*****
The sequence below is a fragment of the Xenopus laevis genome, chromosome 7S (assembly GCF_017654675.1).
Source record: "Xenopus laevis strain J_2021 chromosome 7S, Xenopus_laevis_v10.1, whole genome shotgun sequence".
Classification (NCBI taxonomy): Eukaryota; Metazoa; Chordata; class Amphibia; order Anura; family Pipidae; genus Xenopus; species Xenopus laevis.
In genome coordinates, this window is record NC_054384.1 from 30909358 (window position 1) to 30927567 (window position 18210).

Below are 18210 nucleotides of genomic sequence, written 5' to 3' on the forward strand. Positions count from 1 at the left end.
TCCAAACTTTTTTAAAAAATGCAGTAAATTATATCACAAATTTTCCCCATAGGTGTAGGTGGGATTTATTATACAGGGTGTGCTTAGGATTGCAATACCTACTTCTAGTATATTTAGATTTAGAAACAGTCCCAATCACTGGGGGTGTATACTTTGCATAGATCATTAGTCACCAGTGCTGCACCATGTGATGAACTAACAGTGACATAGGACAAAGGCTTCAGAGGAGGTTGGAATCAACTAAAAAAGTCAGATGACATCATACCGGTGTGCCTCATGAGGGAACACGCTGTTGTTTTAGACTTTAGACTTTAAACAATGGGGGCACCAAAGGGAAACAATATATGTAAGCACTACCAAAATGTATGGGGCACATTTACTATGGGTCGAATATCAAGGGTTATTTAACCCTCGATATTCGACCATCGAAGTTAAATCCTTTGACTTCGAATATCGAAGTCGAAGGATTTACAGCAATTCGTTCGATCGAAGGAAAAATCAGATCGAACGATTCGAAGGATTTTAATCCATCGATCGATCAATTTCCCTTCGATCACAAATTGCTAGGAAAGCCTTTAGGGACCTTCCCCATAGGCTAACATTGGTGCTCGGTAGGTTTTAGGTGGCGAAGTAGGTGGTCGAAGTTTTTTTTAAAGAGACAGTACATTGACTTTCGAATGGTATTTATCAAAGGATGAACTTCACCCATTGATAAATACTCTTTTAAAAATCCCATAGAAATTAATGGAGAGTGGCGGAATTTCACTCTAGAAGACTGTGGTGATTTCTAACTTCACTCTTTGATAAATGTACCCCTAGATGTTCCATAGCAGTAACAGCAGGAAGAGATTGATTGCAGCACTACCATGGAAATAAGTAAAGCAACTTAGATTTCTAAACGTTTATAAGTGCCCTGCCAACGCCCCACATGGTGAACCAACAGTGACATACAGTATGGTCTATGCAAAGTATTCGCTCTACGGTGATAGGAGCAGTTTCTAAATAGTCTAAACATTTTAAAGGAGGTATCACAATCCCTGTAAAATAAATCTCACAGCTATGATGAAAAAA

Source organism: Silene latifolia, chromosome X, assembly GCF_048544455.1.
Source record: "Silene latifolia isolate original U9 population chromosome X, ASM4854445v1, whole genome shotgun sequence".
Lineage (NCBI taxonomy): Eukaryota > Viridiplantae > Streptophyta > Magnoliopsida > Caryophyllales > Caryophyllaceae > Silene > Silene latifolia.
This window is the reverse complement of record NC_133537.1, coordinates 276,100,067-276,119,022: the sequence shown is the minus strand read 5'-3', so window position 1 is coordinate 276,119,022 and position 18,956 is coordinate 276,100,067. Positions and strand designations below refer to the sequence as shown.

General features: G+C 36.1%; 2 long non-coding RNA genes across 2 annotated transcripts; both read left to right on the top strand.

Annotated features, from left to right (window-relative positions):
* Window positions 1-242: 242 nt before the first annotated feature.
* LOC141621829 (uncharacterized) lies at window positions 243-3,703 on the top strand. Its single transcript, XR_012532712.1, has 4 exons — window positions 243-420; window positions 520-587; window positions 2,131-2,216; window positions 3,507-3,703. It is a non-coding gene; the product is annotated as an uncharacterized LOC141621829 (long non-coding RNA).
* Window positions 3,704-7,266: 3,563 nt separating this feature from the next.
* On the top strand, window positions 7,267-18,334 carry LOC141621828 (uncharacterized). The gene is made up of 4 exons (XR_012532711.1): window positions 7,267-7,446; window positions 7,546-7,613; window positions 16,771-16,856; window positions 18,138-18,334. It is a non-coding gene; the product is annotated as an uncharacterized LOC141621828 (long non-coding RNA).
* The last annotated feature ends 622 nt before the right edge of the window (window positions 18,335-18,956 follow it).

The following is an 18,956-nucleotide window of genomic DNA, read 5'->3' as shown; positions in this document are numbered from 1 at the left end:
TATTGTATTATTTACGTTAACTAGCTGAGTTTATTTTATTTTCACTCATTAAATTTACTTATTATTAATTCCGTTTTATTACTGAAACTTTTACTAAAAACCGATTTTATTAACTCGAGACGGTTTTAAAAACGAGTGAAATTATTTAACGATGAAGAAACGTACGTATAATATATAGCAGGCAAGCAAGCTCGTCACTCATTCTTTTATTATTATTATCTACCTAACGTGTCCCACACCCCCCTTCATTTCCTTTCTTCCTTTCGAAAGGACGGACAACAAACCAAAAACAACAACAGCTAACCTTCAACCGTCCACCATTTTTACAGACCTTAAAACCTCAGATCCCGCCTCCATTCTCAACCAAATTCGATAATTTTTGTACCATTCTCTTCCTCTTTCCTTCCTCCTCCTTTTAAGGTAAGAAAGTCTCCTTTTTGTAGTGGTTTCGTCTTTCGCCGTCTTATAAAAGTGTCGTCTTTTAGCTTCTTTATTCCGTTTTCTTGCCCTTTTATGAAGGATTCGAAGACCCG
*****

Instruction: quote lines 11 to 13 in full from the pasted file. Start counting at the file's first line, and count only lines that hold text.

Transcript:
General features: G+C 36.1%; 2 long non-coding RNA genes across 2 annotated transcripts; both read left to right on the top strand.

Annotated features, from left to right (window-relative positions):
* Window positions 1-242: 242 nt before the first annotated feature.